When Josserand has a dinner party, she writes the date, names of guests and dishes prepared in a journal.
“If a guest disliked an item, perhaps mushrooms or olives, I make a note for the future. Also, I note if something is a favorite,” she said.
Any recipe that she types or scans is stored on her iMac, making it easy to pass along to anyone who requests it. (See accompanying story about digital recipe storage.)
Sally Sevener is a Springfield-based professional organizer and president of Sally’s Organizing Service. When it comes to creating order, her mantra is SPACE (sorting, purging, assigning a home, containerizing and equalizing.)
“Don’t go buying baskets and books until you sort and purge. Then you’ll know if you need to organize,” she said. “If you go through recipes and only keep a few, put them in a recipe box.”
Sevener keeps a ceramic recipe box in her kitchen filled with tried-and-true recipes. New ones she wants to try are tucked into a blue notebook kept in a kitchen drawer.
“If you haven’t used them in a year, toss,” she said. Even good ones should be discarded if they no longer fit your lifestyle. And remember to continually cull the collection to tame the clutter.
Sevener, a former secretary, recommends these systems for storing recipes:
- Accordion file folders with tabbed dividers.
- Three-ring binders with tabbed dividers.
- A filing cabinet with labeled folders.
- Purse-size, portable photo albums. These are handy for taking recipes to the supermarket when shopping for ingredients.
- Magazine holders for recipe and cooking periodicals.
- Online software programs.
“Most people are just thrilled (to get organized)” Sevener said. “They feel like a weight has been lifted.”
Favorite recipes from local recipe collectors:
Finally “Got It” Pot Roast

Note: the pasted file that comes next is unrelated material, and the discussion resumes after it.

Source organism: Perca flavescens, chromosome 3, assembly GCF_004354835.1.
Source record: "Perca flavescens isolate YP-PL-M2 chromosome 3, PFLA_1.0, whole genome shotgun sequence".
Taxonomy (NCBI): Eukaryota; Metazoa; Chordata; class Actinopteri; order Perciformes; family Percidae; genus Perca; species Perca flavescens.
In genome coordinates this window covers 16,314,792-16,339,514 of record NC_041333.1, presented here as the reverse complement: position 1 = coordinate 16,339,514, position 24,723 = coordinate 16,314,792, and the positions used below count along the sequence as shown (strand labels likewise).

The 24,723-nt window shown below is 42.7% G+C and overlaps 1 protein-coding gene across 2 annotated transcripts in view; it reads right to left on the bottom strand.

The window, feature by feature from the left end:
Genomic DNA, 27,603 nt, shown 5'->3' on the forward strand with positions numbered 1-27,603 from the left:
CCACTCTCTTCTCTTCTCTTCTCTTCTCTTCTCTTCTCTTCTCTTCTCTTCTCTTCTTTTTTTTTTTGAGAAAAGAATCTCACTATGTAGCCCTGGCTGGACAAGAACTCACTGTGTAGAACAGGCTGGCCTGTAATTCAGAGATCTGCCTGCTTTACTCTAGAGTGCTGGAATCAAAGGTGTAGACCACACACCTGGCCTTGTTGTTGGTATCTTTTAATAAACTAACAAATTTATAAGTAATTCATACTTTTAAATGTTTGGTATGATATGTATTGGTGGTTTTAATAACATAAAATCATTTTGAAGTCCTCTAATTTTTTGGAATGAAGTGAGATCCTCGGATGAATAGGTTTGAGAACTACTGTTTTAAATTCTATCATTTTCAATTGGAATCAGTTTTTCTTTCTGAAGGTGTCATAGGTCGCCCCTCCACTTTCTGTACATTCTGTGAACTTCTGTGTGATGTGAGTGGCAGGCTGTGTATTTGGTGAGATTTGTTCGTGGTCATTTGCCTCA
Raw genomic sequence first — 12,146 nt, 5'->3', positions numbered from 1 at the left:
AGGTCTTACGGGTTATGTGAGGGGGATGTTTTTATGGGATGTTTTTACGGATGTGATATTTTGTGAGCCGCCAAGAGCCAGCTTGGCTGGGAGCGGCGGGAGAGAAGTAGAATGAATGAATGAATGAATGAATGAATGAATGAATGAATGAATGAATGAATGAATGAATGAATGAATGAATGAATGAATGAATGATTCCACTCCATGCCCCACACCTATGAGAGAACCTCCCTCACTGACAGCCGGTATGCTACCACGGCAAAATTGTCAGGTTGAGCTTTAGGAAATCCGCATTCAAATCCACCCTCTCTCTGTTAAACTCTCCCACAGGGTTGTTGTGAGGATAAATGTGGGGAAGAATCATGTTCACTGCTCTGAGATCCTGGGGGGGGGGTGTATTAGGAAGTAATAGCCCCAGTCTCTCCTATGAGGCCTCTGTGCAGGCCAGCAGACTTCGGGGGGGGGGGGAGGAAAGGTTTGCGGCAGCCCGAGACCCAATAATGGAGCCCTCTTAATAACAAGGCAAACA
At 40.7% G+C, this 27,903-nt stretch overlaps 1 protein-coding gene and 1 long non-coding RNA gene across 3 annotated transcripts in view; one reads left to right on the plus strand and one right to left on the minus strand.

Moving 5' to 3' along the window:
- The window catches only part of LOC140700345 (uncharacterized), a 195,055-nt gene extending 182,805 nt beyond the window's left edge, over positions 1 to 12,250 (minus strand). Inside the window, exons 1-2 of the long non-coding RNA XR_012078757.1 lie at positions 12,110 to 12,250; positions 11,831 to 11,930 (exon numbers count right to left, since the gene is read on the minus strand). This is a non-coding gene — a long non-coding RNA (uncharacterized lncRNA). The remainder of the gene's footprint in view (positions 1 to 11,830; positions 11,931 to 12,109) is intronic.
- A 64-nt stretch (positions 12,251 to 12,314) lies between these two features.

From Judy Gunn
2-pound boneless beef chuck roast
3 cloves garlic, sliced
3/4 of a 14.5-ounce can diced tomatoes
1 (10.5-ounce) can condensed beef broth
1/4 cup dry red wine
1 teaspoon salt
1 teaspoon pepper
1 teaspoon Italian seasoning
1/4 cup flour
Fresh chunked potatoes, carrots, onions and mushrooms, as many as you want
Brown the roast. Make slits on both sides and insert slices of garlic. Mix tomatoes, broth, wine, spices and flour in bowl.
Line large roasting pan with aluminum foil. Place roast on foil and pour sauce over roast. Pull up foil so roast is enveloped; seal foil tight to seal in juices. Place cover on roasting pan.
Bake at 300 degrees for at least 3 hours.
Unseal foil and add vegetables. Lightly reseal foil and place cover on pan. Bake another hour. Total cooking time should be at least 4 hours.
Makes about 6 servings.
Green Beans with Basil
From Gail Leonard
3 tablespoons butter
1/2 cup chopped onion
1/4 cup chopped celery
1 clove garlic, minced
1/2 teaspoon dried rosemary
1/2 teaspoon dried basil
1 pound green beans
1 tablespoon olive oil
In a saucepan melt the butter. Add onion, celery, garlic, rosemary and basil; cook until onions and celery are clear. Set aside.
Stir-fry the beans in the olive oil approximately 10 minutes or until the desired crunchy texture is obtained. Add a small amount of water if needed and salt if desired. Toss with onion mixture and serve.
Makes 4 servings.
Grandmother Brayshaw’s Date Pudding
From Gail Leonard
2 teaspoons baking powder
3 tablespoons flour, slightly heaped
1 cup sugar
1 cup chopped nuts
1 cup chopped dates
Beat eggs well with a spoon. Add baking powder and flour. Add sugar, nuts and dates. In a greased glass 11-by-7-inch pan, bake at 350 degrees 25 minutes. Cool and cut.
Makes 6 to 8 servings.
Kathryn Rem can be reached at 788-1520.